A women-only vaccination clinic was set up in a local area in Leeds experiencing lower vaccine uptake rates in order to provide a safe space for women to access the vaccine.
Partners from across Leeds City Council, the NHS and the third sector worked collaboratively to improve access and uptake to the COVID-19 vaccination for women.
A women-only vaccination clinic was set up in a local area currently experiencing lower uptake rates. The focus was on harnessing community engagement and creating a safe, private space for women to access the vaccine. The clinic proved to be a success and led to others being run.
Range of factors behind low uptake
By spring, data in Leeds indicated that that women from culturally diverse groups were less likely to come forward for vaccination. Uptake was 24 per cent lower among ethnic minority women than it was among their white peers in priority groups two to nine at the end of March.
Local insight and feedback collated by the council’s public health team showed there was a range of factors behind this. These included location with transport being the largest barrier, being reliant on online and phone appointment systems as some people did not have a good level of digital literacy or English language skills and a lack of cultural sensitivity. For example, there were reports of some women ripping their clothing on their arm to get vaccinated due to the lack of private space.
The council responded by setting up a partnership with third sector group Women’s Lives Leeds and the local NHS to run a women-only clinic, which was staffed by female vaccinators, security and volunteers.
There was also space for children to be brought along and enclosed pods for privacy and translators were also on hand. Other services were available too, including domestic violence support, debt advice and social prescribers.
Harnessing community engagement with trusted partners
The first week-long, drop-in clinic took place in a community venue in a convenient location in the heart of Chapeltown, a culturally-diverse area in the north of the city.
The communications plan had a two-strand approach. A corporate flyer was developed by the NHS Leeds, along with social media graphics and a press release. A community flyer was also developed by Women’s Lives Leeds in response to local insight that suggested the target audience may be less receptive to a corporate message. The flyers were shared widely amongst partners including the third sector, faith sector, sent out in food bank parcels and via multilingual volunteers in the local area during the week of the clinic.
Originally it was going to be held in April, but the date was changed because that clashed with Ramadan so it was moved to the end of May. The approach worked well. A total of 116 women were vaccinated. The demographic data indicated that the women who attended lived locally to the clinic, were from a range of backgrounds reflecting the diverse make-up of the area and had attended for their first dose of the COVID-19 vaccine.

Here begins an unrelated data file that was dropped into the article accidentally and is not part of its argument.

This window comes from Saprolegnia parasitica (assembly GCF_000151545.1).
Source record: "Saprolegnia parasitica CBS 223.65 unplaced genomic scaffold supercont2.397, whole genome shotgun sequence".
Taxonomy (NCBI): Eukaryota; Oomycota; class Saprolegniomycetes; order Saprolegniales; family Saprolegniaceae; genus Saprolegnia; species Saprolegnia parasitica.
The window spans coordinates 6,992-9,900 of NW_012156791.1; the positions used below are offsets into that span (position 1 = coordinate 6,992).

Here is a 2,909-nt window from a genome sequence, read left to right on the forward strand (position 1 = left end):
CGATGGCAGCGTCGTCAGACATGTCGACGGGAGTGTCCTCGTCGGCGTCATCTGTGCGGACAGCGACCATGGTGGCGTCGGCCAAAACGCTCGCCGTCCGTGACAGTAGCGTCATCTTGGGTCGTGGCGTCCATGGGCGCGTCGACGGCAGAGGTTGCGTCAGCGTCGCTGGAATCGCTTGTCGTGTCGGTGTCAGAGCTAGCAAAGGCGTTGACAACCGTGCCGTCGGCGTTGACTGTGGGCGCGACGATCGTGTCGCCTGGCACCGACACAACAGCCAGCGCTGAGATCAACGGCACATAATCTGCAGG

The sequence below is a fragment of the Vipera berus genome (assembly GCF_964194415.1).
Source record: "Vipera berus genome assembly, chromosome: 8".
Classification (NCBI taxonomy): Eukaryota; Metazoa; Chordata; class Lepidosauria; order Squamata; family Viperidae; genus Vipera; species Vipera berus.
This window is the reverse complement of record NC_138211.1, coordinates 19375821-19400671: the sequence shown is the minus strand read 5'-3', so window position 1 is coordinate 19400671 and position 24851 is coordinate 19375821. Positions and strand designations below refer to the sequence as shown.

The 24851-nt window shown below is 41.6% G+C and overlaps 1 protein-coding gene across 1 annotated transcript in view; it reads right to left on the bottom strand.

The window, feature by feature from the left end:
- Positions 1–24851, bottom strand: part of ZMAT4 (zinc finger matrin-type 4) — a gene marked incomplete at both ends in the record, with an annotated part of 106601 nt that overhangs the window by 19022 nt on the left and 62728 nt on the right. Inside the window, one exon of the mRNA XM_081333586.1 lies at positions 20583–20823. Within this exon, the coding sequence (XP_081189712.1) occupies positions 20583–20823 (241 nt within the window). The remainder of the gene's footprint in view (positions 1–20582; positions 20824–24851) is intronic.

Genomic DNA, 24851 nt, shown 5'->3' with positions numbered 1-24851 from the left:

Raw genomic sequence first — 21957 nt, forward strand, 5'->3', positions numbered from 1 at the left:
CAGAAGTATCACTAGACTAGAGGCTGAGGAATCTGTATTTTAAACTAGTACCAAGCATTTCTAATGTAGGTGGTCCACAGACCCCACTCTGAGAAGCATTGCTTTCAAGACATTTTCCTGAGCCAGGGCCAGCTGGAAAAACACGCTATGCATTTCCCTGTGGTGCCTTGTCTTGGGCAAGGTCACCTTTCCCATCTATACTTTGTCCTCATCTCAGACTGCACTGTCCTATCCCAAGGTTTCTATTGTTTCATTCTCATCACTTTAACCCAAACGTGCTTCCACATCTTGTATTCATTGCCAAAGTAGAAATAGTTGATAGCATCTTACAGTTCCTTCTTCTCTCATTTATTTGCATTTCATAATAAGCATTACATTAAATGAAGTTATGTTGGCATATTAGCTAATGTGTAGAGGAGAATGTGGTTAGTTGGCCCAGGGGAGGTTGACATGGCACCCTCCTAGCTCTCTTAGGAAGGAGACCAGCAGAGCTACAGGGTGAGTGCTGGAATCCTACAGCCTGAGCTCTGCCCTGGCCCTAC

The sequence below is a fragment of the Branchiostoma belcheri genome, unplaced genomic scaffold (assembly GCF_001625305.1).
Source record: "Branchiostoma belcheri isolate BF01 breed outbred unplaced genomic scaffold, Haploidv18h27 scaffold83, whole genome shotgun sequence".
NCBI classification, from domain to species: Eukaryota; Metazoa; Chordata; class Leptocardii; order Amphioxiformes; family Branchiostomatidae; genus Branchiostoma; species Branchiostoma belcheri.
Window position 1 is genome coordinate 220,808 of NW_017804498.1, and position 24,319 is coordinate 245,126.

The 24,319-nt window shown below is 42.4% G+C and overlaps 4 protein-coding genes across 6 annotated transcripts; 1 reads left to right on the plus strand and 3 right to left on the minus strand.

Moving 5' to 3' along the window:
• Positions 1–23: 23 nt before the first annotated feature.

Jeanette Morris-Boam, Project Manager at Women’s Live Leeds, said the organisation was “proud” to be part of the initiative. “It was informed and shaped by the views of women and girls in Leeds. As an alliance, this meets with our vision of all women and girls being empowered to lead safer and healthier lives with their voices directly influencing service design.”
How approach has expanded
The success of the clinic prompted another one to be hosted at the same venue in August to provide second doses as well as more first doses. The approach was also expanded elsewhere in the city with a community centre setting up a women-only clinic in the south of Leeds.
These clinics have been followed up by women-friendly pop-up clinics at a food bank and baby group. Feedback from the clinics to date has been extremely positive. One woman said: “I found out about the clinic from my child’s school. I think it is a great idea to have it somewhere local that people trust.” Another added: “People have a chance to ask questions and speak their own language.”
Director of Public Health Victoria Eaton said she was delighted with what had been achieved. “This is a fantastic example of the Leeds approach to reducing vaccine inequalities, which is a key priority for the city. It highlights the value of partnership working across the system and responding to the needs of local communities to support access and uptake of the COVID-19 vaccine.”
Based on learning from the clinics so far, the council is now drawing up a set of principles on how to make vaccination clinics generally more women-friendly to share with partners across the city.
Sam Prince, Executive Director of Operations for the Leeds COVID-19 Vaccination Programme, said: “We continue to work with our partners in the city to look at ways to encourage as many people as possible to have the vaccine and remove any barriers that may prevent people from getting their jab.”
And Councillor Salma Arif, Executive Member for Public Health and Active Lifestyles at Leeds City Council, added: “I’m proud to be part of a city that is always looking for innovative new ways to increase uptake of the vaccine. I’m delighted with the collaboration between the NHS, women’s organisations and the council to make this happen.”
Leeds City Council Health Protection Team